6. My editor’s thoughts and experience
I consulted with my favourite editor, Nathan Bennett (link to his Linkedin page), about this Grammarly Premium experience. He was kind enough to share his thoughts, based on his experience. Here’s what Nathan had to say about Grammarly (Premium):
When I used the free version of Grammarly for content writing, it pointed out some possible mistakes, but I did not really trust it to tell me about style. As a native speaker of English, I don’t trust computers to make significant improvements in my writing. As a finicky writer, I have to exercise all my willpower even to listen to human editors.
I’ve seen (from people who would know!) that AI-driven tools don’t reliably generate content, but an advanced spelling and grammar check (i.e. a paid version of Grammarly) would really help anyone who already organizes their thoughts clearly and can communicate effectively. The price for the paid version of Grammarly could be well worth it for an independent operator doing their own content writing. They might not have the budget to have a human editor go over all their content, but a tool like Grammarly could help reduce the cognitive load required for the editing process and allow the writer to spend more time producing more content, less time in editing.
7. Bugs and downsides
A brief list of the problems I’m facing with Grammarly.
7.1. You can’t save your default writing style settings
Grammarly’s browser plugins don’t let you save the writing style settings shown in picture 3:
You have to set them over and over again for every browser tab, every time you start writing.
I’m using the browser plugins as a logged-in user, but they always revert to the(ir) default setting, not the one I had chosen.
7.2. The sticky suggestion tab crashes
The suggestions tab, shown in picture 4, often disappears. This happens most often when I try to drag it to a different position. I’m using Linux Mint and Google Chrome browser. Tried with two different computers – so I don’t think it’s down to any mouse, keyboard or computer problems.
When the sticky tab crashes, you have to turn off Grammarly suggestions, turn it back on, and then re-set your style settings (as explained in chapter 7.1.). This also causes all the disregarded (deleted) suggestions to re-appear because, as far as Grammarly is concerned, you’ve just started. 🙂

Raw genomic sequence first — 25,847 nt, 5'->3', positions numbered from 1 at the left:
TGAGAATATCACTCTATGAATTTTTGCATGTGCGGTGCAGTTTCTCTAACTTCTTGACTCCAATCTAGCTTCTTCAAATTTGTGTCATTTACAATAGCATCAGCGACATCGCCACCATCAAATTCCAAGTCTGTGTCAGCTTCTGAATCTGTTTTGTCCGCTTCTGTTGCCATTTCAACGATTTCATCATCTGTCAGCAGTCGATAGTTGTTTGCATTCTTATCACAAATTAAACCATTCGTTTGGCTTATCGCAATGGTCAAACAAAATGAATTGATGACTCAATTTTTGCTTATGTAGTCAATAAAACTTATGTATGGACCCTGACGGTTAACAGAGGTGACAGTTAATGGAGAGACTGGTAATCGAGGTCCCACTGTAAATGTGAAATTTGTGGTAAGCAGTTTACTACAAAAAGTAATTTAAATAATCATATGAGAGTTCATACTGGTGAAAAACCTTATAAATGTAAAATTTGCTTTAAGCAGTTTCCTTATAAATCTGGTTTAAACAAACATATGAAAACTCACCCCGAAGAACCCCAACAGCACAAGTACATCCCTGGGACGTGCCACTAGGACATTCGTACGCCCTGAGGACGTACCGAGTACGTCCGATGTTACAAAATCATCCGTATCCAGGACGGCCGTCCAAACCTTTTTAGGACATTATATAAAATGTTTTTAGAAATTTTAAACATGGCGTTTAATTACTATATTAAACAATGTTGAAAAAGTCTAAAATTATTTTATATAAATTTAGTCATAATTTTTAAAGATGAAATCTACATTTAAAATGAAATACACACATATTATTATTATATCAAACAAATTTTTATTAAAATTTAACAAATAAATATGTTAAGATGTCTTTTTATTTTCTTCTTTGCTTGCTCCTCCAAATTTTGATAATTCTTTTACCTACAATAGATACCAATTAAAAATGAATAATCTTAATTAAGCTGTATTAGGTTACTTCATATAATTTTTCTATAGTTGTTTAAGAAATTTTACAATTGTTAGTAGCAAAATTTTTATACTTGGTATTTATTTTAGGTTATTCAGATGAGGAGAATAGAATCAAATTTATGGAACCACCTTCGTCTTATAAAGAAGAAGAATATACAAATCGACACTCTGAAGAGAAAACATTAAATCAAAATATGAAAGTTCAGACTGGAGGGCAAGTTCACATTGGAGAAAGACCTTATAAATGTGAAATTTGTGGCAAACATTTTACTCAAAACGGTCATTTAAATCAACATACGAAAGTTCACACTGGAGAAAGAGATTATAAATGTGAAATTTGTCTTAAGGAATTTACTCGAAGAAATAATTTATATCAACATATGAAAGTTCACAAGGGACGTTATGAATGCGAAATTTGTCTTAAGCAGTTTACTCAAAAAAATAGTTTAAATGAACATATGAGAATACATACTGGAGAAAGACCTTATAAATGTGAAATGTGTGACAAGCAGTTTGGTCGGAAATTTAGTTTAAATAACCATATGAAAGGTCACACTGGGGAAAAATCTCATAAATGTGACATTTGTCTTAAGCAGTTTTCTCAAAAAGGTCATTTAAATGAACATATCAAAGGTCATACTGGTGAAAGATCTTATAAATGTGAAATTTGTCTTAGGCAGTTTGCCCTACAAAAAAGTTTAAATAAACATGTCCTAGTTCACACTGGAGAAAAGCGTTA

The sticky bar crashes a lot less often, and when it does, the settings and suggestions stay saved.
7.3. Old suggestions pile up
I’m writing a very long article. When I continue working on it, on the following day, it re-checks everything and gives me over 20 suggestions, most of which I had deleted on the previous day because they weren’t relevant.
In order to clear the list, I have to delete each one with a separate click. There’s no option to remove all the existing suggestions with one click.
7.4. WordPress backend editor bugs
While working (editing or writing new) articles in the WordPress backend, on some occasions, Grammarly just won’t start or it starts checking grammar for a field that isn’t the main one, containing the article text.
This is really frustrating and sort of beats the point of paying for the subscription. If I wanted to mess with copy/pasting text to a separate window, I could just use the free Hemingway (link to the website).
Having said all this, the problem is more frustrating, than it is show-stopping. A few clicks and some patience usually does it. And it does work more often than not.
Grammarly has managed to become even worse when working in WordPress backend. The worst scenario is when I open a half-finished longer article. If this doesn’t get fixed, I have no use of renewing my subscription (have already cancelled the auto-renewal).
Update 2 – July, 2023:
Thinks have improved. There still are no options that were available a year ago, but there are also no problems or “slowdowns” when working. Now, Grammarly is (again) a good tool that helps a lot (even though it can not replace good language skills or a good editor).